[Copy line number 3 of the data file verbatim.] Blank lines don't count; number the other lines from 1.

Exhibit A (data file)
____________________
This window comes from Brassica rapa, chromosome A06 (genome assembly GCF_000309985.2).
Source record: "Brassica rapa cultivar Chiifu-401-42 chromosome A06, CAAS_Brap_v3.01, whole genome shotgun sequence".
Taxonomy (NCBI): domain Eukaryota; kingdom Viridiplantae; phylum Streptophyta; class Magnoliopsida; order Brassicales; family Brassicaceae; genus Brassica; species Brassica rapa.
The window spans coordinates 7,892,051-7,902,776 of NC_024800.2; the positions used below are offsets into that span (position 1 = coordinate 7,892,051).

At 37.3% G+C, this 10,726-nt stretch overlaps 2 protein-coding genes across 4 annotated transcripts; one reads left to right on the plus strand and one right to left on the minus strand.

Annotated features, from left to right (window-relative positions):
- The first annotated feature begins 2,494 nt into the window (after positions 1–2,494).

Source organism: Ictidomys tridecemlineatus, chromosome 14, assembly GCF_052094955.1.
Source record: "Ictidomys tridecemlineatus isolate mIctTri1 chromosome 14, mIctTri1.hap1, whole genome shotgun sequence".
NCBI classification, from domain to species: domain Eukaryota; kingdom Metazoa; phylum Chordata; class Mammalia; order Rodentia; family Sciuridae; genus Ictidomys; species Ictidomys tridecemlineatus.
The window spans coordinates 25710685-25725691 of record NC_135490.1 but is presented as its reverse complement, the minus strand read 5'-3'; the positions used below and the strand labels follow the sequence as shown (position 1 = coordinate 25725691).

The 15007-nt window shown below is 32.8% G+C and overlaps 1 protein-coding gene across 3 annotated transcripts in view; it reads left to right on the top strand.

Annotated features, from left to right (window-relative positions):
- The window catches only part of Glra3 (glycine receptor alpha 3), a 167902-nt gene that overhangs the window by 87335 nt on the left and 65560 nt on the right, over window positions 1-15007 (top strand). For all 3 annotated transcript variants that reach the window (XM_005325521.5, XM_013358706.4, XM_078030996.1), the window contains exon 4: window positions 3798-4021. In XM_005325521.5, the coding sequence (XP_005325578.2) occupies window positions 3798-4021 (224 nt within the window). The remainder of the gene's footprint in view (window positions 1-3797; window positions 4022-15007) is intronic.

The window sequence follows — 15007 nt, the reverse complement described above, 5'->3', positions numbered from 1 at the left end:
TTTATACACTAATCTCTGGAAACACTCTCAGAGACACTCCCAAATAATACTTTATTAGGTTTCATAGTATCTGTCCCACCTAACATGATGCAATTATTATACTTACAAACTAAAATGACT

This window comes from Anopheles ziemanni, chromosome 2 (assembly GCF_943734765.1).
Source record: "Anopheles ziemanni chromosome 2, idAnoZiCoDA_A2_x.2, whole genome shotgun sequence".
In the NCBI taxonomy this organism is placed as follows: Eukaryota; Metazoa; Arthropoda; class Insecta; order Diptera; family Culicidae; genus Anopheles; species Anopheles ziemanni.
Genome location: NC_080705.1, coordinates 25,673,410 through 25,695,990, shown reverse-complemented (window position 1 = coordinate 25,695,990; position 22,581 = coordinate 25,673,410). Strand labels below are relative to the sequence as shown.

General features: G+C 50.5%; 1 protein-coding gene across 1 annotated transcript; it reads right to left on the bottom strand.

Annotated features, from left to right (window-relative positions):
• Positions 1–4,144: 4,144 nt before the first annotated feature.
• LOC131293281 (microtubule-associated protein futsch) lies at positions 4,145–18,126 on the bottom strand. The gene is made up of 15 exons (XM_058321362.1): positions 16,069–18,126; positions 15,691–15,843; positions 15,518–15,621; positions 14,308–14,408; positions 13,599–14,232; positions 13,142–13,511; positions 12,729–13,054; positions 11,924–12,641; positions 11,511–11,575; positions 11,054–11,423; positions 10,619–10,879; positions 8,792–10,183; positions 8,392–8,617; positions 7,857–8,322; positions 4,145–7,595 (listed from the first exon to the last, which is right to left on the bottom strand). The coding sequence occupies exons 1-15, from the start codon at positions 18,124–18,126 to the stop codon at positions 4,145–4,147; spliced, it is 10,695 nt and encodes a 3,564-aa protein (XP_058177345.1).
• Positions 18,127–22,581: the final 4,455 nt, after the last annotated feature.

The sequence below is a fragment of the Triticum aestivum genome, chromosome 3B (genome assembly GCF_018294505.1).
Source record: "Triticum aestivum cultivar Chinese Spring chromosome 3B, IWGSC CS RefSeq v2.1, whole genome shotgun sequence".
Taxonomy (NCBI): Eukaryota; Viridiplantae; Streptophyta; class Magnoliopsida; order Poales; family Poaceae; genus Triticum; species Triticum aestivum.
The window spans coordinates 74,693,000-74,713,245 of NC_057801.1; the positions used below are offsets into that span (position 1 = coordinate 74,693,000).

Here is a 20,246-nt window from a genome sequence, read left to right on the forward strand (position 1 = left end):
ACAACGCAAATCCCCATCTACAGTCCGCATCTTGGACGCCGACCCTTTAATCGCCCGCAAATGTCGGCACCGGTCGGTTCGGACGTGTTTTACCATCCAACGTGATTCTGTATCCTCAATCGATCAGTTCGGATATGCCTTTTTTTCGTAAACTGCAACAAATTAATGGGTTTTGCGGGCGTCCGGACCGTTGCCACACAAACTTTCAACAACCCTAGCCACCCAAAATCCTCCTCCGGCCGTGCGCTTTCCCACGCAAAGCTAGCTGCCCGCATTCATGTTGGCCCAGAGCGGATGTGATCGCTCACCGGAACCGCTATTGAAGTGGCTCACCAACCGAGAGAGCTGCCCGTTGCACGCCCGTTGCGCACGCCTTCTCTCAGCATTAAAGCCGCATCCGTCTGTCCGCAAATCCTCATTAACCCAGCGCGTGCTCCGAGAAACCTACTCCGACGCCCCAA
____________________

Taxonomy (NCBI): domain Eukaryota; kingdom Viridiplantae; phylum Streptophyta; class Magnoliopsida; order Brassicales; family Brassicaceae; genus Brassica; species Brassica rapa.